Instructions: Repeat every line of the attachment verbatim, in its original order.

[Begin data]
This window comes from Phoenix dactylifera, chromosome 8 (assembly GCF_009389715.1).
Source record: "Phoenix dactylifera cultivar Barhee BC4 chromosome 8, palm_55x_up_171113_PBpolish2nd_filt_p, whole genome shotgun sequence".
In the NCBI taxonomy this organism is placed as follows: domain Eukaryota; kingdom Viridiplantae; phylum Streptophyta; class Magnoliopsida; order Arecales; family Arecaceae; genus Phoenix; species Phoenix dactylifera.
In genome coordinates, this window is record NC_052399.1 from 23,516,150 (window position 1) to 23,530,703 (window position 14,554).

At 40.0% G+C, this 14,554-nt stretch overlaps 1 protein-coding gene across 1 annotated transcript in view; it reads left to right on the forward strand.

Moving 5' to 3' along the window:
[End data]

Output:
This window comes from Phoenix dactylifera, chromosome 8 (assembly GCF_009389715.1).
Source record: "Phoenix dactylifera cultivar Barhee BC4 chromosome 8, palm_55x_up_171113_PBpolish2nd_filt_p, whole genome shotgun sequence".
In the NCBI taxonomy this organism is placed as follows: domain Eukaryota; kingdom Viridiplantae; phylum Streptophyta; class Magnoliopsida; order Arecales; family Arecaceae; genus Phoenix; species Phoenix dactylifera.
In genome coordinates, this window is record NC_052399.1 from 23,516,150 (window position 1) to 23,530,703 (window position 14,554).

At 40.0% G+C, this 14,554-nt stretch overlaps 1 protein-coding gene across 1 annotated transcript in view; it reads left to right on the forward strand.

Moving 5' to 3' along the window: